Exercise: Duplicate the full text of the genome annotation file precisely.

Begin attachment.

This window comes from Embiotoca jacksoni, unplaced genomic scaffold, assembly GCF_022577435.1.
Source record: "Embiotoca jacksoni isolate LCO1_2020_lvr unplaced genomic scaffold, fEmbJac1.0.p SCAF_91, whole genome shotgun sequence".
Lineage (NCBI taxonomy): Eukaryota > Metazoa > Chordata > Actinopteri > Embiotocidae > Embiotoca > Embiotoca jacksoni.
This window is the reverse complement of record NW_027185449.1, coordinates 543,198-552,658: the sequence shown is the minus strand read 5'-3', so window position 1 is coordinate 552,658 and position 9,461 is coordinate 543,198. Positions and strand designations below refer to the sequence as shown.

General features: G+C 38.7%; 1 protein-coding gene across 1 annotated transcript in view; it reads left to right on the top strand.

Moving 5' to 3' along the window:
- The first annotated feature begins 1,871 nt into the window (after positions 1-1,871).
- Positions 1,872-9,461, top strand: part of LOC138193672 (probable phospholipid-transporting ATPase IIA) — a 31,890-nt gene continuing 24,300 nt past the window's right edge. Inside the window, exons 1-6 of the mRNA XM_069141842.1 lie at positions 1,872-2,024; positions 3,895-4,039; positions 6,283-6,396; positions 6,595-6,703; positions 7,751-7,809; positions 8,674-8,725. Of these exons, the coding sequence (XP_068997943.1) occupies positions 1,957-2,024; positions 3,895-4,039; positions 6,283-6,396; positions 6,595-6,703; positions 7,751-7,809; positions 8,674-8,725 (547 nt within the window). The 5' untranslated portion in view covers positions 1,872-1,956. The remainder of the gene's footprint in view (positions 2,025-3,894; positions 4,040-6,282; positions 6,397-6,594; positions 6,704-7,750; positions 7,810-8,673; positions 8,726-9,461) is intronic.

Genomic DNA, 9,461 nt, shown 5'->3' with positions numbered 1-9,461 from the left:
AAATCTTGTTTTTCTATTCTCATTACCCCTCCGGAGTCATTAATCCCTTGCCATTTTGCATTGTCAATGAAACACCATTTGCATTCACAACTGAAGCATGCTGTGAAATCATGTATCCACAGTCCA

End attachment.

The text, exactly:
This window comes from Embiotoca jacksoni, unplaced genomic scaffold, assembly GCF_022577435.1.
Source record: "Embiotoca jacksoni isolate LCO1_2020_lvr unplaced genomic scaffold, fEmbJac1.0.p SCAF_91, whole genome shotgun sequence".
Lineage (NCBI taxonomy): Eukaryota > Metazoa > Chordata > Actinopteri > Embiotocidae > Embiotoca > Embiotoca jacksoni.
This window is the reverse complement of record NW_027185449.1, coordinates 543,198-552,658: the sequence shown is the minus strand read 5'-3', so window position 1 is coordinate 552,658 and position 9,461 is coordinate 543,198. Positions and strand designations below refer to the sequence as shown.

General features: G+C 38.7%; 1 protein-coding gene across 1 annotated transcript in view; it reads left to right on the top strand.

Moving 5' to 3' along the window:
- The first annotated feature begins 1,871 nt into the window (after positions 1-1,871).
- Positions 1,872-9,461, top strand: part of LOC138193672 (probable phospholipid-transporting ATPase IIA) — a 31,890-nt gene continuing 24,300 nt past the window's right edge. Inside the window, exons 1-6 of the mRNA XM_069141842.1 lie at positions 1,872-2,024; positions 3,895-4,039; positions 6,283-6,396; positions 6,595-6,703; positions 7,751-7,809; positions 8,674-8,725. Of these exons, the coding sequence (XP_068997943.1) occupies positions 1,957-2,024; positions 3,895-4,039; positions 6,283-6,396; positions 6,595-6,703; positions 7,751-7,809; positions 8,674-8,725 (547 nt within the window). The 5' untranslated portion in view covers positions 1,872-1,956. The remainder of the gene's footprint in view (positions 2,025-3,894; positions 4,040-6,282; positions 6,397-6,594; positions 6,704-7,750; positions 7,810-8,673; positions 8,726-9,461) is intronic.

Genomic DNA, 9,461 nt, shown 5'->3' with positions numbered 1-9,461 from the left:
AAATCTTGTTTTTCTATTCTCATTACCCCTCCGGAGTCATTAATCCCTTGCCATTTTGCATTGTCAATGAAACACCATTTGCATTCACAACTGAAGCATGCTGTGAAATCATGTATCCACAGTCCA